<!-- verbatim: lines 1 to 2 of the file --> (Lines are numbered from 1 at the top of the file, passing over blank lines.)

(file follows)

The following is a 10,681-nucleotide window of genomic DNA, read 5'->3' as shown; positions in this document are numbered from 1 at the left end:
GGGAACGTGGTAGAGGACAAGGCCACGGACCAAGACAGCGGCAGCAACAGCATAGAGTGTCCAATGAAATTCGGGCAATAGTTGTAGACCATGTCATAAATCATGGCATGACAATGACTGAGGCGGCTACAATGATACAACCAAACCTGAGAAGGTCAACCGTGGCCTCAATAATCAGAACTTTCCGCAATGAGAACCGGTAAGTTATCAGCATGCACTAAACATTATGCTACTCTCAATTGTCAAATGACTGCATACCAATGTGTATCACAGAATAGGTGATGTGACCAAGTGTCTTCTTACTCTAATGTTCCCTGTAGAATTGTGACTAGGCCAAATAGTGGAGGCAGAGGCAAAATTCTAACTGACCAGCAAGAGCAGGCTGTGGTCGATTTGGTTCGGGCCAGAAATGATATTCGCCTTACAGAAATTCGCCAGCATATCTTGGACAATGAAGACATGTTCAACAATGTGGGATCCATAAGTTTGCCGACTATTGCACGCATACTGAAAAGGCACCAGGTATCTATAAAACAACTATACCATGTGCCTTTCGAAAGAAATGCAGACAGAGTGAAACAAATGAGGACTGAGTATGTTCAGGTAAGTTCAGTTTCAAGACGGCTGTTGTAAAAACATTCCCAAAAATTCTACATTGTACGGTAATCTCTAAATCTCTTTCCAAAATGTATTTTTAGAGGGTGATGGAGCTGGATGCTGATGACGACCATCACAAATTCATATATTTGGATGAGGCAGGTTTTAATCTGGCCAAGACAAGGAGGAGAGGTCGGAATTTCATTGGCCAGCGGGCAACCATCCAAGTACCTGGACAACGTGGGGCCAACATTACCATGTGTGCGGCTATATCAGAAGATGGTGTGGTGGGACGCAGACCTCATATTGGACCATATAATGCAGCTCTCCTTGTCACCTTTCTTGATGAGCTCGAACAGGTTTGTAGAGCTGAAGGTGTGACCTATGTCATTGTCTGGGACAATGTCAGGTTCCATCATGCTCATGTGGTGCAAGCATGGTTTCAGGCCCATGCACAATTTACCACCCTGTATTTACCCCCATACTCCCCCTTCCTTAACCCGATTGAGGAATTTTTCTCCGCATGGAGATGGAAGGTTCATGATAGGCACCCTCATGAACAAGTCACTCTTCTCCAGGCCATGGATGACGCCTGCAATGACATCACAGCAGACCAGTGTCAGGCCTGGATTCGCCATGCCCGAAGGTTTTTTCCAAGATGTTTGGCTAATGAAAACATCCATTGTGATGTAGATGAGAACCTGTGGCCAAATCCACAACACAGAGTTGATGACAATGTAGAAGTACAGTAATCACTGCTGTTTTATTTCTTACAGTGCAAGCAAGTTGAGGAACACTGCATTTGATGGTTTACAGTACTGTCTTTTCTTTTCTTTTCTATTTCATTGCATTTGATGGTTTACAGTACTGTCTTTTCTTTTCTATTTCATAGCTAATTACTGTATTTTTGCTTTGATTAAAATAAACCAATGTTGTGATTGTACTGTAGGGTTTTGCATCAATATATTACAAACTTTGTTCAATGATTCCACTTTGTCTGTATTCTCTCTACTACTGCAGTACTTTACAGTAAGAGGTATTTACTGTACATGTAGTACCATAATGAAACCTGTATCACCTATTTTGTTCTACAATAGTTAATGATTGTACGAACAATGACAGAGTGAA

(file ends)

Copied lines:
The following is a 10,681-nucleotide window of genomic DNA, read 5'->3' as shown; positions in this document are numbered from 1 at the left end:
GGGAACGTGGTAGAGGACAAGGCCACGGACCAAGACAGCGGCAGCAACAGCATAGAGTGTCCAATGAAATTCGGGCAATAGTTGTAGACCATGTCATAAATCATGGCATGACAATGACTGAGGCGGCTACAATGATACAACCAAACCTGAGAAGGTCAACCGTGGCCTCAATAATCAGAACTTTCCGCAATGAGAACCGGTAAGTTATCAGCATGCACTAAACATTATGCTACTCTCAATTGTCAAATGACTGCATACCAATGTGTATCACAGAATAGGTGATGTGACCAAGTGTCTTCTTACTCTAATGTTCCCTGTAGAATTGTGACTAGGCCAAATAGTGGAGGCAGAGGCAAAATTCTAACTGACCAGCAAGAGCAGGCTGTGGTCGATTTGGTTCGGGCCAGAAATGATATTCGCCTTACAGAAATTCGCCAGCATATCTTGGACAATGAAGACATGTTCAACAATGTGGGATCCATAAGTTTGCCGACTATTGCACGCATACTGAAAAGGCACCAGGTATCTATAAAACAACTATACCATGTGCCTTTCGAAAGAAATGCAGACAGAGTGAAACAAATGAGGACTGAGTATGTTCAGGTAAGTTCAGTTTCAAGACGGCTGTTGTAAAAACATTCCCAAAAATTCTACATTGTACGGTAATCTCTAAATCTCTTTCCAAAATGTATTTTTAGAGGGTGATGGAGCTGGATGCTGATGACGACCATCACAAATTCATATATTTGGATGAGGCAGGTTTTAATCTGGCCAAGACAAGGAGGAGAGGTCGGAATTTCATTGGCCAGCGGGCAACCATCCAAGTACCTGGACAACGTGGGGCCAACATTACCATGTGTGCGGCTATATCAGAAGATGGTGTGGTGGGACGCAGACCTCATATTGGACCATATAATGCAGCTCTCCTTGTCACCTTTCTTGATGAGCTCGAACAGGTTTGTAGAGCTGAAGGTGTGACCTATGTCATTGTCTGGGACAATGTCAGGTTCCATCATGCTCATGTGGTGCAAGCATGGTTTCAGGCCCATGCACAATTTACCACCCTGTATTTACCCCCATACTCCCCCTTCCTTAACCCGATTGAGGAATTTTTCTCCGCATGGAGATGGAAGGTTCATGATAGGCACCCTCATGAACAAGTCACTCTTCTCCAGGCCATGGATGACGCCTGCAATGACATCACAGCAGACCAGTGTCAGGCCTGGATTCGCCATGCCCGAAGGTTTTTTCCAAGATGTTTGGCTAATGAAAACATCCATTGTGATGTAGATGAGAACCTGTGGCCAAATCCACAACACAGAGTTGATGACAATGTAGAAGTACAGTAATCACTGCTGTTTTATTTCTTACAGTGCAAGCAAGTTGAGGAACACTGCATTTGATGGTTTACAGTACTGTCTTTTCTTTTCTTTTCTATTTCATTGCATTTGATGGTTTACAGTACTGTCTTTTCTTTTCTATTTCATAGCTAATTACTGTATTTTTGCTTTGATTAAAATAAACCAATGTTGTGATTGTACTGTAGGGTTTTGCATCAATATATTACAAACTTTGTTCAATGATTCCACTTTGTCTGTATTCTCTCTACTACTGCAGTACTTTACAGTAAGAGGTATTTACTGTACATGTAGTACCATAATGAAACCTGTATCACCTATTTTGTTCTACAATAGTTAATGATTGTACGAACAATGACAGAGTGAA